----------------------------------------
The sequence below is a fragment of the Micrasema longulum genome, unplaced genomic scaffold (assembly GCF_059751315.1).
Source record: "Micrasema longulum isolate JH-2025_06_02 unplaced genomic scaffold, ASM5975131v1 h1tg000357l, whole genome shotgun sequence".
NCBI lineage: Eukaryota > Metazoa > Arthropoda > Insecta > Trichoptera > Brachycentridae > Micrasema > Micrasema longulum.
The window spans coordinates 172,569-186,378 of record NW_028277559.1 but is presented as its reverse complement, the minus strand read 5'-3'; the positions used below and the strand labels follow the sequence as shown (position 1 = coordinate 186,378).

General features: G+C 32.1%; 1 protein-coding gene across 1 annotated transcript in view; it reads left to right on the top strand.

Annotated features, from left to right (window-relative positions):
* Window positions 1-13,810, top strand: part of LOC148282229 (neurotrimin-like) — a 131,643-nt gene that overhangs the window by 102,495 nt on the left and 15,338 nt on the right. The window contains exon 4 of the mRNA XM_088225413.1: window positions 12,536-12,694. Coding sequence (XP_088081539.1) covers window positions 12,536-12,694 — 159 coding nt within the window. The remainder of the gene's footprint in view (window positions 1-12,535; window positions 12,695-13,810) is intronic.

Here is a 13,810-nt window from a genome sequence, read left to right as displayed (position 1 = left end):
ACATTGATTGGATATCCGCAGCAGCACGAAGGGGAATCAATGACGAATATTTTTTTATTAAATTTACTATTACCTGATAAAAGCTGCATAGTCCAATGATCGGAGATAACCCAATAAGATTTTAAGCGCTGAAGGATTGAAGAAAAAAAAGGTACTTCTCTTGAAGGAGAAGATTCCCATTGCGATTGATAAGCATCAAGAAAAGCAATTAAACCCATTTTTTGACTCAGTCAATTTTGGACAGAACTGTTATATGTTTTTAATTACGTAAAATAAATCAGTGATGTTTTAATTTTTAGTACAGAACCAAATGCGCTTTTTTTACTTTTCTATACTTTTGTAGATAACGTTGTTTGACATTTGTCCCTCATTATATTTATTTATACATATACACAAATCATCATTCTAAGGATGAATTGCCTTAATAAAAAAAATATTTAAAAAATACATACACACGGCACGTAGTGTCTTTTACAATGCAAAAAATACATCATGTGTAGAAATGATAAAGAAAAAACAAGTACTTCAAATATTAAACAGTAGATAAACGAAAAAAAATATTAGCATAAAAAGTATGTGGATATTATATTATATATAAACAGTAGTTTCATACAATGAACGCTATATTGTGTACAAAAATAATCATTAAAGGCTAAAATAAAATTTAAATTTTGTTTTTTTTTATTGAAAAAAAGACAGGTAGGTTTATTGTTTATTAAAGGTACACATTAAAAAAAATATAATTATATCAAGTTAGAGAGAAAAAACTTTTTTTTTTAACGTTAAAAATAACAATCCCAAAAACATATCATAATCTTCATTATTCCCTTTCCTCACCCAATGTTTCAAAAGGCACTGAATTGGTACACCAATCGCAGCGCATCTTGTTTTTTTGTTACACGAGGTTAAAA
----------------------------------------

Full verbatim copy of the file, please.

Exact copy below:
The sequence below is a fragment of the Micrasema longulum genome, unplaced genomic scaffold (assembly GCF_059751315.1).
Source record: "Micrasema longulum isolate JH-2025_06_02 unplaced genomic scaffold, ASM5975131v1 h1tg000357l, whole genome shotgun sequence".
NCBI lineage: Eukaryota > Metazoa > Arthropoda > Insecta > Trichoptera > Brachycentridae > Micrasema > Micrasema longulum.
The window spans coordinates 172,569-186,378 of record NW_028277559.1 but is presented as its reverse complement, the minus strand read 5'-3'; the positions used below and the strand labels follow the sequence as shown (position 1 = coordinate 186,378).

General features: G+C 32.1%; 1 protein-coding gene across 1 annotated transcript in view; it reads left to right on the top strand.

Annotated features, from left to right (window-relative positions):
* Window positions 1-13,810, top strand: part of LOC148282229 (neurotrimin-like) — a 131,643-nt gene that overhangs the window by 102,495 nt on the left and 15,338 nt on the right. The window contains exon 4 of the mRNA XM_088225413.1: window positions 12,536-12,694. Coding sequence (XP_088081539.1) covers window positions 12,536-12,694 — 159 coding nt within the window. The remainder of the gene's footprint in view (window positions 1-12,535; window positions 12,695-13,810) is intronic.

Here is a 13,810-nt window from a genome sequence, read left to right as displayed (position 1 = left end):
ACATTGATTGGATATCCGCAGCAGCACGAAGGGGAATCAATGACGAATATTTTTTTATTAAATTTACTATTACCTGATAAAAGCTGCATAGTCCAATGATCGGAGATAACCCAATAAGATTTTAAGCGCTGAAGGATTGAAGAAAAAAAAGGTACTTCTCTTGAAGGAGAAGATTCCCATTGCGATTGATAAGCATCAAGAAAAGCAATTAAACCCATTTTTTGACTCAGTCAATTTTGGACAGAACTGTTATATGTTTTTAATTACGTAAAATAAATCAGTGATGTTTTAATTTTTAGTACAGAACCAAATGCGCTTTTTTTACTTTTCTATACTTTTGTAGATAACGTTGTTTGACATTTGTCCCTCATTATATTTATTTATACATATACACAAATCATCATTCTAAGGATGAATTGCCTTAATAAAAAAAATATTTAAAAAATACATACACACGGCACGTAGTGTCTTTTACAATGCAAAAAATACATCATGTGTAGAAATGATAAAGAAAAAACAAGTACTTCAAATATTAAACAGTAGATAAACGAAAAAAAATATTAGCATAAAAAGTATGTGGATATTATATTATATATAAACAGTAGTTTCATACAATGAACGCTATATTGTGTACAAAAATAATCATTAAAGGCTAAAATAAAATTTAAATTTTGTTTTTTTTTATTGAAAAAAAGACAGGTAGGTTTATTGTTTATTAAAGGTACACATTAAAAAAAATATAATTATATCAAGTTAGAGAGAAAAAACTTTTTTTTTTAACGTTAAAAATAACAATCCCAAAAACATATCATAATCTTCATTATTCCCTTTCCTCACCCAATGTTTCAAAAGGCACTGAATTGGTACACCAATCGCAGCGCATCTTGTTTTTTTGTTACACGAGGTTAAAA